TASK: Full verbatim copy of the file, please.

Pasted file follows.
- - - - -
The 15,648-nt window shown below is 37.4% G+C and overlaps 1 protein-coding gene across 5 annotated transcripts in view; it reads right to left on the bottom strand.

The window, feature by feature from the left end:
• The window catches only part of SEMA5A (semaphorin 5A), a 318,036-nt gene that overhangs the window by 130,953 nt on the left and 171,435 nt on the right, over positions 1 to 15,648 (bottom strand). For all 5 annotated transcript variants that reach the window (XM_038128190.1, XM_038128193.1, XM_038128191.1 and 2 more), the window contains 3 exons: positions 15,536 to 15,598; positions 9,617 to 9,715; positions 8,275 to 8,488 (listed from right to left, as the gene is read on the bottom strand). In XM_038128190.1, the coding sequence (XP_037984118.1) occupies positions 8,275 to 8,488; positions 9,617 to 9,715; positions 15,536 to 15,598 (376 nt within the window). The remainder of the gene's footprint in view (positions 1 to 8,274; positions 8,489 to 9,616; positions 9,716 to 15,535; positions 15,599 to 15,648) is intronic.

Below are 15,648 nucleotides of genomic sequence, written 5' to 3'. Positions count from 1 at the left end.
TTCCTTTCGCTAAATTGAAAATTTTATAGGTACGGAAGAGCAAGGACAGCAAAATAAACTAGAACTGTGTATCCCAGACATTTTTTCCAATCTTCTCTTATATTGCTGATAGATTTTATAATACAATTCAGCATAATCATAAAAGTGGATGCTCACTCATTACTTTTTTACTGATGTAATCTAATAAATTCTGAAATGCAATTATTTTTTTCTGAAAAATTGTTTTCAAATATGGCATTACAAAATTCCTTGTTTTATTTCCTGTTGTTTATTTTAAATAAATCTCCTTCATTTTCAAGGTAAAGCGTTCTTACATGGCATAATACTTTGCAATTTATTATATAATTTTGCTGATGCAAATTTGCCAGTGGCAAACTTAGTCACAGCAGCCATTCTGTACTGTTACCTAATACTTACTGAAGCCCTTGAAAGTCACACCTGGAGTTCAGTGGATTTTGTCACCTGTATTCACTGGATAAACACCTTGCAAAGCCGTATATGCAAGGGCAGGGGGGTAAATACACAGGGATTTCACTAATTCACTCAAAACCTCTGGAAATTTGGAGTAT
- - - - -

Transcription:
The 15,648-nt window shown below is 37.4% G+C and overlaps 1 protein-coding gene across 5 annotated transcripts in view; it reads right to left on the bottom strand.

The window, feature by feature from the left end:
• The window catches only part of SEMA5A (semaphorin 5A), a 318,036-nt gene that overhangs the window by 130,953 nt on the left and 171,435 nt on the right, over positions 1 to 15,648 (bottom strand). For all 5 annotated transcript variants that reach the window (XM_038128190.1, XM_038128193.1, XM_038128191.1 and 2 more), the window contains 3 exons: positions 15,536 to 15,598; positions 9,617 to 9,715; positions 8,275 to 8,488 (listed from right to left, as the gene is read on the bottom strand). In XM_038128190.1, the coding sequence (XP_037984118.1) occupies positions 8,275 to 8,488; positions 9,617 to 9,715; positions 15,536 to 15,598 (376 nt within the window). The remainder of the gene's footprint in view (positions 1 to 8,274; positions 8,489 to 9,616; positions 9,716 to 15,535; positions 15,599 to 15,648) is intronic.

Below are 15,648 nucleotides of genomic sequence, written 5' to 3'. Positions count from 1 at the left end.
TTCCTTTCGCTAAATTGAAAATTTTATAGGTACGGAAGAGCAAGGACAGCAAAATAAACTAGAACTGTGTATCCCAGACATTTTTTCCAATCTTCTCTTATATTGCTGATAGATTTTATAATACAATTCAGCATAATCATAAAAGTGGATGCTCACTCATTACTTTTTTACTGATGTAATCTAATAAATTCTGAAATGCAATTATTTTTTTCTGAAAAATTGTTTTCAAATATGGCATTACAAAATTCCTTGTTTTATTTCCTGTTGTTTATTTTAAATAAATCTCCTTCATTTTCAAGGTAAAGCGTTCTTACATGGCATAATACTTTGCAATTTATTATATAATTTTGCTGATGCAAATTTGCCAGTGGCAAACTTAGTCACAGCAGCCATTCTGTACTGTTACCTAATACTTACTGAAGCCCTTGAAAGTCACACCTGGAGTTCAGTGGATTTTGTCACCTGTATTCACTGGATAAACACCTTGCAAAGCCGTATATGCAAGGGCAGGGGGGTAAATACACAGGGATTTCACTAATTCACTCAAAACCTCTGGAAATTTGGAGTAT